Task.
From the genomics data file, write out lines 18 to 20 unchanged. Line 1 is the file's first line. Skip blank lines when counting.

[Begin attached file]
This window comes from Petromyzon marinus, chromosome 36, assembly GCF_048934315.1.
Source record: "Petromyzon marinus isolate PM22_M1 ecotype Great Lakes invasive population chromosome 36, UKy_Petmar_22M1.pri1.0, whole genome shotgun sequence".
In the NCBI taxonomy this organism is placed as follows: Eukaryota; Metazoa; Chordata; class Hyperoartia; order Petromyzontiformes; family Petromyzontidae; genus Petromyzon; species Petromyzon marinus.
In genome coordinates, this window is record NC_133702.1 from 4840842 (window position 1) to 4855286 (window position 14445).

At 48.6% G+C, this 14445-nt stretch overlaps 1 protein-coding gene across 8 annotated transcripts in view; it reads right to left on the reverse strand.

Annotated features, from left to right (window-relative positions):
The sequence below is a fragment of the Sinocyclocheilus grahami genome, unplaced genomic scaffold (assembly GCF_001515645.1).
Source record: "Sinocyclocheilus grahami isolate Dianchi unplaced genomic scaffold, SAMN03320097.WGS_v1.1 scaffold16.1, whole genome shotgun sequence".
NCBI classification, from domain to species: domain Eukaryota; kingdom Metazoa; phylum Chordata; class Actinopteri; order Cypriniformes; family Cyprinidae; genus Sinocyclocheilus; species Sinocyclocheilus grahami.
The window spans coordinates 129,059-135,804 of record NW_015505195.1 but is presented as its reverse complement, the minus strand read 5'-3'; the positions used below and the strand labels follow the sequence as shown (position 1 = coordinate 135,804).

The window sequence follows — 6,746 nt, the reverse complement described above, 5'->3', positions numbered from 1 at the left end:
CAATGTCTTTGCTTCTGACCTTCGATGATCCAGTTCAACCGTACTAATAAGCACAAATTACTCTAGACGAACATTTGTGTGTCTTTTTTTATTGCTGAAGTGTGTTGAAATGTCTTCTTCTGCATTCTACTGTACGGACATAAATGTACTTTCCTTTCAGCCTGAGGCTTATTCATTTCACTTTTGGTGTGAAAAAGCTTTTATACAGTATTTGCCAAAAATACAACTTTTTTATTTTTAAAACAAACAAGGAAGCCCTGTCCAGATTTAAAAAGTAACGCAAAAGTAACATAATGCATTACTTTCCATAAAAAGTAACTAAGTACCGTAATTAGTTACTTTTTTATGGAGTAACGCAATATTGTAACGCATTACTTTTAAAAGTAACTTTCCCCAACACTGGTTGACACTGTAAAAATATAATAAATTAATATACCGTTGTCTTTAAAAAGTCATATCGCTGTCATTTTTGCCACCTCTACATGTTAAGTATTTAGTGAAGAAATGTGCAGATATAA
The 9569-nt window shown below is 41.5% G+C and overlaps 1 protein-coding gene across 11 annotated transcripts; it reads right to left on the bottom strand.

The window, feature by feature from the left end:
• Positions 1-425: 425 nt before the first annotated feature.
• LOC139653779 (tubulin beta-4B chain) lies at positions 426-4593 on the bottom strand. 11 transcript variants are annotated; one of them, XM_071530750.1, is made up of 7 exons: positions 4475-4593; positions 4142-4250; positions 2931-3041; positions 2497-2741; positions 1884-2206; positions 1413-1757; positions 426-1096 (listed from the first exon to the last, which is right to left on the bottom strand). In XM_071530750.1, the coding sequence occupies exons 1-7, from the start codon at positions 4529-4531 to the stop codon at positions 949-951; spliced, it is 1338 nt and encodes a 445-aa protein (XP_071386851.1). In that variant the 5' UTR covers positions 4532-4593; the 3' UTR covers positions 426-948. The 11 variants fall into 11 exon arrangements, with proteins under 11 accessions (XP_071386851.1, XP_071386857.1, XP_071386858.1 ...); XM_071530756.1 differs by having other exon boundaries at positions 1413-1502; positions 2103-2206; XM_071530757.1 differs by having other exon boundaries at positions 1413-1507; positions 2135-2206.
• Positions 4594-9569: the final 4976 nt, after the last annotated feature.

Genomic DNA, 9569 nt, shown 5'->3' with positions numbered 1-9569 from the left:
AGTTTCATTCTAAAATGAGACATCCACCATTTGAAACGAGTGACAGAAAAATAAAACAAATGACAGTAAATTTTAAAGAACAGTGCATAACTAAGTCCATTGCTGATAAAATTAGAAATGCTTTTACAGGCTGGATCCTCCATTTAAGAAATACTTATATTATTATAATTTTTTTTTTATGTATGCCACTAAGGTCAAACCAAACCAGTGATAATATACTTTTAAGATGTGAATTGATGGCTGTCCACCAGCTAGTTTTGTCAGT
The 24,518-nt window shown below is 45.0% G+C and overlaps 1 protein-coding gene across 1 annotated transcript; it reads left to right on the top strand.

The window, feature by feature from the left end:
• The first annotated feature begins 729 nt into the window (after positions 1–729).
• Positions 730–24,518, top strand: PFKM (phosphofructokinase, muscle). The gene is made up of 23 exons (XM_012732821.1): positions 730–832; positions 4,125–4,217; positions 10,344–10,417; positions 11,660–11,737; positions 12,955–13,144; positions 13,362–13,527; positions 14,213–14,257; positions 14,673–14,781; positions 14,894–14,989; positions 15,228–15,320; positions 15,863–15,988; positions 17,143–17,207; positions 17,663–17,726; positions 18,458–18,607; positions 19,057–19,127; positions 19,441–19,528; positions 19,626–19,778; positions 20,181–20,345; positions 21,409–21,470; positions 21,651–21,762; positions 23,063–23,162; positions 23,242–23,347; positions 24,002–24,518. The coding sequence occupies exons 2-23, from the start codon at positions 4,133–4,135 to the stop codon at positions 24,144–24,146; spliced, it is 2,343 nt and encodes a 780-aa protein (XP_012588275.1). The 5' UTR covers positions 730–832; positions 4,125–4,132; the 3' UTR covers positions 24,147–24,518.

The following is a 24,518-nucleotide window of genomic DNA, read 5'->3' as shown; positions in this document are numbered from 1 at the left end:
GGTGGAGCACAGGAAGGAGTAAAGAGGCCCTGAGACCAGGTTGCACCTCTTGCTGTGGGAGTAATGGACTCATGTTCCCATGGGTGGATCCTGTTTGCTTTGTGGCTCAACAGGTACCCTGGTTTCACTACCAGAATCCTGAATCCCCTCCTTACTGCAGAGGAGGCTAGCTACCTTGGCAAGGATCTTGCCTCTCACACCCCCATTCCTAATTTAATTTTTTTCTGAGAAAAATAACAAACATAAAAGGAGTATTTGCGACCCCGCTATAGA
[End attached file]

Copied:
Genomic DNA, 9569 nt, shown 5'->3' with positions numbered 1-9569 from the left:
AGTTTCATTCTAAAATGAGACATCCACCATTTGAAACGAGTGACAGAAAAATAAAACAAATGACAGTAAATTTTAAAGAACAGTGCATAACTAAGTCCATTGCTGATAAAATTAGAAATGCTTTTACAGGCTGGATCCTCCATTTAAGAAATACTTATATTATTATAATTTTTTTTTTATGTATGCCACTAAGGTCAAACCAAACCAGTGATAATATACTTTTAAGATGTGAATTGATGGCTGTCCACCAGCTAGTTTTGTCAGT
The 24,518-nt window shown below is 45.0% G+C and overlaps 1 protein-coding gene across 1 annotated transcript; it reads left to right on the top strand.